The spotlight will turn on Danone‘s strategy to grow its sales and profits tomorrow (25 July) when the group reports its second-quarter results. With what looks set to be a disappointing first-half in store, questions could well be asked about whether Danone is on the path to sustainable long-term growth, Katy Askew suggests.
Danone has struggled with issues ranging from a major downturn in dairy in western Europe to last year’s recall of infant formula in China linked to Fonterra’s WCP false alarm. As a result, the group booked a lacklustre first quarter, when like-for-like sales edged up 2.2%.
According to Bernsten analysts, more of the same is expected in the second quarter, with sales anticipated to rise a sluggish 2.6%.
“Given the weak sales and significant A&P spend to improve sales in early life nutrition in Asia, and weak sales and high milk inflation in fresh dairy, we expect strong margin declines in H1 (-200bps) which should contribute, along with negative foreign exchange, to exceptionally weak EPS growth of -23%,” Bernstein predicted.
Given this ongoing operational weakness, the market will be looking closely for some signs of how Danone plans to revive its fortunes in the longer term.
Perhaps some indication came earlier this month, when the group revealed it has taken a stake in Kenyan dairy group Brookside.
“By uniting Danone’s international expertise in fresh dairy products with Brookside’s regional expertise and robust supply chain, the partnership will enable Brookside’s growth acceleration by expanding its product portfolio and strengthening its geographical presence in key markets in the east African region, including Uganda and Tanzania,” Danone said.
Danone has been building its presence in the African dairy sector with a view to the long term development potential it affords. Last October, it teamed up with The Abraaj Group, a private-equity firm focusing on emerging markets, to buy Fan Milk International, a dairy group operating in Africa.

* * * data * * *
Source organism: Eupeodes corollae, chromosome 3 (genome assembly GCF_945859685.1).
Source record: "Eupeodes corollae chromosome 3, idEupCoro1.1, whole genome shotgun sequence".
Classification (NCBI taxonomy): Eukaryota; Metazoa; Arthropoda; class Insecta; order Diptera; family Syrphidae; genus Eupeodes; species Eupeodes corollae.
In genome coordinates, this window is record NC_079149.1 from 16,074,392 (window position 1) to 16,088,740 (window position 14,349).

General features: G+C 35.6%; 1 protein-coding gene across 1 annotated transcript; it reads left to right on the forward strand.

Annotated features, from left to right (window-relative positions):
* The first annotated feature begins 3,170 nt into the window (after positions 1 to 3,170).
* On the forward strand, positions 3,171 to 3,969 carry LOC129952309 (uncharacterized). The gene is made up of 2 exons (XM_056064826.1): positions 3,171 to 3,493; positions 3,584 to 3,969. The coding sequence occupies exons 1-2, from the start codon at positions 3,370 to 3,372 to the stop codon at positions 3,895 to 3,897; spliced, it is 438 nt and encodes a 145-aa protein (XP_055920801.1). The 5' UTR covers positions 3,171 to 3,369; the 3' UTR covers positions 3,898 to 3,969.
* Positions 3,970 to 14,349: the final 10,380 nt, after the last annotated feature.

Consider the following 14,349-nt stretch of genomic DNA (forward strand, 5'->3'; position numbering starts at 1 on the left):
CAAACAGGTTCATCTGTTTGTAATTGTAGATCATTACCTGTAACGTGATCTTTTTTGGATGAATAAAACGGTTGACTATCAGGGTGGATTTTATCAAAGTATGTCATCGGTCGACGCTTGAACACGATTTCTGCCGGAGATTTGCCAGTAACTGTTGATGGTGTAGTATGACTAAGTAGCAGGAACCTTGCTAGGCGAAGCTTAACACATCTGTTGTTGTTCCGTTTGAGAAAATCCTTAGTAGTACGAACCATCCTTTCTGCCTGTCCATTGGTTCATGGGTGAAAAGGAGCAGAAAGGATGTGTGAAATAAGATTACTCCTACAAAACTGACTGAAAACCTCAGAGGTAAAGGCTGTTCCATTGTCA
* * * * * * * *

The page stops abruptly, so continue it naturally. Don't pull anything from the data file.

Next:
Danone already has a strong developing market presence and the group now seems bent on growing its geographical footprint and expanding in newly-emergent frontier markets where demand for dairy is still very much in its infancy.
But planting flags in new territories be enough to secure Danone’s prospects? Expansion in developing markets is, after all, a costly and complex affair.
A fragmented retail sector, poor infrastructure, problematic supply lines and the lack of a cold chain all hinder development of the dairy sector in these areas. Organic expansion is challenging and the valuations of local firms are rising as multinational investors vie for takeover targets.
With margins already under pressure and Danone’s established businesses demanding high levels of marketing and innovation spend to prevent sales spiralling downwards, will increasing investment in the slow-burn opportunity of emerging markets appease Danone’s shareholders, who are typically more interested in short-term value creation? Given time, possibly. But it certainly isn’t a quick fix.
Possibly, Danone could be looking at more radical measures. According to a report in the Wall Street Journal, Danone has kicked off a strategic review to assess what can be done to ensure long-term growth.
A person familiar with the situation told the publication: “There is a deep reflection about what Danone needs to do to make sure the group is still growing 50 years from now… I would be surprised if the group kept the status quo.”
According to the source, Danone is looking at all theoretical options including bigger deals or tie-ups. The aim is purportedly to concoct a new strategic plan by 2015. Watch this space.